want food I suppose they have got to have it." The other three outlaws,
having attended to the horses, joined their chief, and the four imprisoned
the men at the station in a spare building used as a store. No interference
was offered to the women. He assured the male captives time after time
that they had nothing whatever to fear. Late in the afternoon the manager
of the station, Mr Macauley, returned and was promptly bailed up. He told
Ned Kelly that it was not much use coming to that station, because their
own horses were better than any he had.
8000 pound reward notice for the
capture of the Ned Kelly gang,
15 February 1879
Towards evening a hawker named Gloster camped, as usual,
on the station. When he went to the kitchen, a station hand said, "the
Kelly's are here." Gloster replied, "I wish they were, it would be £2,000
in my pocket." Kelly looked up and said, "What is that you say." Gloster,
without waiting to give an explanation, rushed towards the wagon, and Kelly
and Joe Byrne followed. McCauley was for the safety of Gloster and he followed
them. Gloster on reaching his wagon, was making a search for his revolver,
but he was "covered" by the bushrangers, and McCauley cried out, "Look
out Gloster, you will be shot", at the same time appealing to Kelly not
to shoot him. Gloster turned and said, "Who are you?" Kelly replied, "I
am Ned Kelly, son of Red Kelly, as good a blood as any in the land, and
for two pins I would put a match to your wagon and burn it." The stationhands
and Gloster were all placed in the storeroom, under guard. The time passed
quietly until two o'clock in the morning, and at that hour the outlaws
gave a peculiar whistle, and Steve Hart and Joe Byrne rushed from the building.
McCauley was surrounded by the bushrangers and Kelly said, "You are armed,
we have found a lot of ammunition in the house." After this episode the
outlaws retired to sleep.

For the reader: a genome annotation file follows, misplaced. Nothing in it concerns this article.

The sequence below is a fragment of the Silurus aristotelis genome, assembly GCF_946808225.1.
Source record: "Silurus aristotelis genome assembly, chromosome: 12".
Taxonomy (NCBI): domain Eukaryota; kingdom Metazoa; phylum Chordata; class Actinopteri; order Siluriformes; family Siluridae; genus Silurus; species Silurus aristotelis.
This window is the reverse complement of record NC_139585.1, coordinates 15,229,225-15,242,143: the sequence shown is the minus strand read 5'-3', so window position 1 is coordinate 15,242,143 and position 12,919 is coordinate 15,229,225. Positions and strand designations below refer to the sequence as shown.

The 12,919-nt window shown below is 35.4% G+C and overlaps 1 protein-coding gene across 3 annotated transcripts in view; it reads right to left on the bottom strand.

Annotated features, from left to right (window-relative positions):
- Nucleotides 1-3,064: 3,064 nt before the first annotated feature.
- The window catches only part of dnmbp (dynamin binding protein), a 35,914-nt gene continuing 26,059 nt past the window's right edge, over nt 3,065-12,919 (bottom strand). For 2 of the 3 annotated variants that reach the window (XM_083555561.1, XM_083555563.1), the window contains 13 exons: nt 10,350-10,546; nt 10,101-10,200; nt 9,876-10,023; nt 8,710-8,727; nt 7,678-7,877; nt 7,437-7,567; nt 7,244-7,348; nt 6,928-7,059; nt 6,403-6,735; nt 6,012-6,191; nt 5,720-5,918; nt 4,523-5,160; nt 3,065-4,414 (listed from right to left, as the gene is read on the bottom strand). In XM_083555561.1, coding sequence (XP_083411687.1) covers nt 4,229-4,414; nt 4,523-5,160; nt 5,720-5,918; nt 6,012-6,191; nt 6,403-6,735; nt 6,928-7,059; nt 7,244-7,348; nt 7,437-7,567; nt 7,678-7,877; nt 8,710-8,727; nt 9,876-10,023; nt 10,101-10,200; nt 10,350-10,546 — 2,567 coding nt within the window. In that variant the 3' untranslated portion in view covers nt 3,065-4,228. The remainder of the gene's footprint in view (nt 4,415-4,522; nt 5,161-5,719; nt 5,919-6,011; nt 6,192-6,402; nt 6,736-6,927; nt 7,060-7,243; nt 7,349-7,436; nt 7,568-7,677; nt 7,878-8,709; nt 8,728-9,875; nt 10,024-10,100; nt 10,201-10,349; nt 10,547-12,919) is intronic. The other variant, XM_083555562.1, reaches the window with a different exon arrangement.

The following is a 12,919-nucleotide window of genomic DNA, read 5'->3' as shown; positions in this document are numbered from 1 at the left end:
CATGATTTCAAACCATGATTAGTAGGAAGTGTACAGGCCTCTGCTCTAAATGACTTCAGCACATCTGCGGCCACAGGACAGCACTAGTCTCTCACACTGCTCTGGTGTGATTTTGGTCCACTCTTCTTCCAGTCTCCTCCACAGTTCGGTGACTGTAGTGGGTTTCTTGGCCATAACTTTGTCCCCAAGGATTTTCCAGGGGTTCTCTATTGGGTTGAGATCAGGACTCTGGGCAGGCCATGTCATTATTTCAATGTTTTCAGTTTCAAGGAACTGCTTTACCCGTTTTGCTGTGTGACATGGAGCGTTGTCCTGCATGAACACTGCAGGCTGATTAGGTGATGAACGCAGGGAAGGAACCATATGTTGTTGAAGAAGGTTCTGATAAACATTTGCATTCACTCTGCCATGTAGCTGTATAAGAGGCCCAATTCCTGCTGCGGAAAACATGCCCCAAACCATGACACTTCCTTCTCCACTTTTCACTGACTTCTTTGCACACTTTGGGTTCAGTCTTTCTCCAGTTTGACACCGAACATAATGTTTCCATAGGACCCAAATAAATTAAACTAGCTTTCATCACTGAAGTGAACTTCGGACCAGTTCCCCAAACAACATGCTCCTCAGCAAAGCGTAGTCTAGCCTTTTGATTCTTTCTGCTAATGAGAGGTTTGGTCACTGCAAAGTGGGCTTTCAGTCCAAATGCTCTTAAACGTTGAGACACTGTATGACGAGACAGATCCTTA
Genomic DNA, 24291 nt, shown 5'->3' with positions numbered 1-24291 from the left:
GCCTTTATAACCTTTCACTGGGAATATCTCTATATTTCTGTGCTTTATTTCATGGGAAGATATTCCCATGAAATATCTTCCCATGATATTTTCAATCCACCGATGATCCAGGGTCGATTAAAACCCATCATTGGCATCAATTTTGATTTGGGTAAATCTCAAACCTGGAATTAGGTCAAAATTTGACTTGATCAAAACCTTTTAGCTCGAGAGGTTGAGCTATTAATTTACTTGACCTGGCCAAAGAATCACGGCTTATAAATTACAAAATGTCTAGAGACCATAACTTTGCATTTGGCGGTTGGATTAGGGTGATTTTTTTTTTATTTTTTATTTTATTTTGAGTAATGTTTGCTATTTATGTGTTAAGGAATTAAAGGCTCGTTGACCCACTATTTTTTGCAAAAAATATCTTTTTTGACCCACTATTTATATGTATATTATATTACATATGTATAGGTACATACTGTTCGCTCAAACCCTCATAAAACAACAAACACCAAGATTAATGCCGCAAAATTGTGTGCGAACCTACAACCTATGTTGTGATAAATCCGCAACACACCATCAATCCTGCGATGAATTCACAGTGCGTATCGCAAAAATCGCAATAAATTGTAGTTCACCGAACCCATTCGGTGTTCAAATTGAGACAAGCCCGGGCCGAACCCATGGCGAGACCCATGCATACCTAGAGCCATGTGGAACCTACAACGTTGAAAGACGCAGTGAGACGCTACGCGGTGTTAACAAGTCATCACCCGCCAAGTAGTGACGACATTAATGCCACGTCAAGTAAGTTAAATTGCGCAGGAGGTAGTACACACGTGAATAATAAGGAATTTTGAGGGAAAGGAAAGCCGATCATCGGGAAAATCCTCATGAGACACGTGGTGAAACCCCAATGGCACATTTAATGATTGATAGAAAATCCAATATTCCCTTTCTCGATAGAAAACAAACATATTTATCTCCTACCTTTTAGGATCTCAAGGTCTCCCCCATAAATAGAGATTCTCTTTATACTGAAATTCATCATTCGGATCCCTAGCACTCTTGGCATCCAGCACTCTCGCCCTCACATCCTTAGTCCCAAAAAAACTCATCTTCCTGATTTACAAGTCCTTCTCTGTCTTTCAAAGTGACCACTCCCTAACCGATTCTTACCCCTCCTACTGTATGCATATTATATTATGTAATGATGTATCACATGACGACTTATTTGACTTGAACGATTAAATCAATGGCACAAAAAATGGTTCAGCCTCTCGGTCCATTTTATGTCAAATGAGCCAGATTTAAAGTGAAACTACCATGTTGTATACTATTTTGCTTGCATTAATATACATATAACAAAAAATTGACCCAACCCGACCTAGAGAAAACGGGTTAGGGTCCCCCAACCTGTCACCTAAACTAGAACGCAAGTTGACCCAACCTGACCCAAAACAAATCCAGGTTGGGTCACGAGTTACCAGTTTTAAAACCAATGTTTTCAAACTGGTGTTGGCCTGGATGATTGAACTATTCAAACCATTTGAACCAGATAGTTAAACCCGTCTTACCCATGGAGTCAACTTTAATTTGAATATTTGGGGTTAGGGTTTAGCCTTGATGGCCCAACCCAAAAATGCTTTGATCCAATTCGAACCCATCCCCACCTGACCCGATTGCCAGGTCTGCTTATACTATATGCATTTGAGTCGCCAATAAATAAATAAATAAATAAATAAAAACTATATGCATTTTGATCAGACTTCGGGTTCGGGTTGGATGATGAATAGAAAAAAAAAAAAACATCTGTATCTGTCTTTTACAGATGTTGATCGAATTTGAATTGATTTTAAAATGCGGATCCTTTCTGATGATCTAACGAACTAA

On the afternoon of the second day, 10 December 1878,
leaving Byrne in charge of the prisoners, the other three started out to
work what they called their new gold mine. First they cut the telegraph
wires, chopping the posts down to make sure, and were careful to rip off
more wire than an ordinary repairer would carry with him. Three or four
railway men endeavoured to interfere, but they too joined the other prisoners
in Younghusband's storeroom. Carrying a cheque drawn by Macauley on the
National Bank for a few pounds, the three bushrangers, all heavily armed,
went to the bank. In the meantime Byrne had apprehended a telegraph-line
repairer, who had begun to make trouble. The others reached the bank after
closing time, travelling in the hawker's cart. Kelly knocked at the door
and persuaded the clerk to open and cash the cheque he had. They balled
up the unwise clerk and his manager, Mr. Scott. The robbers took £700
in notes, gold, and silver. Ned Kelly insisted to the manager that there
was more money there, and eventually compelled him to open the safe, from
which the outlaws got £1,500 in paper, £300 in gold, about
£300 worth of gold dust and nearly £100 worth of silver. The
outlaws were polite and considerate to Mrs. Scott. Mr. Scott, invited the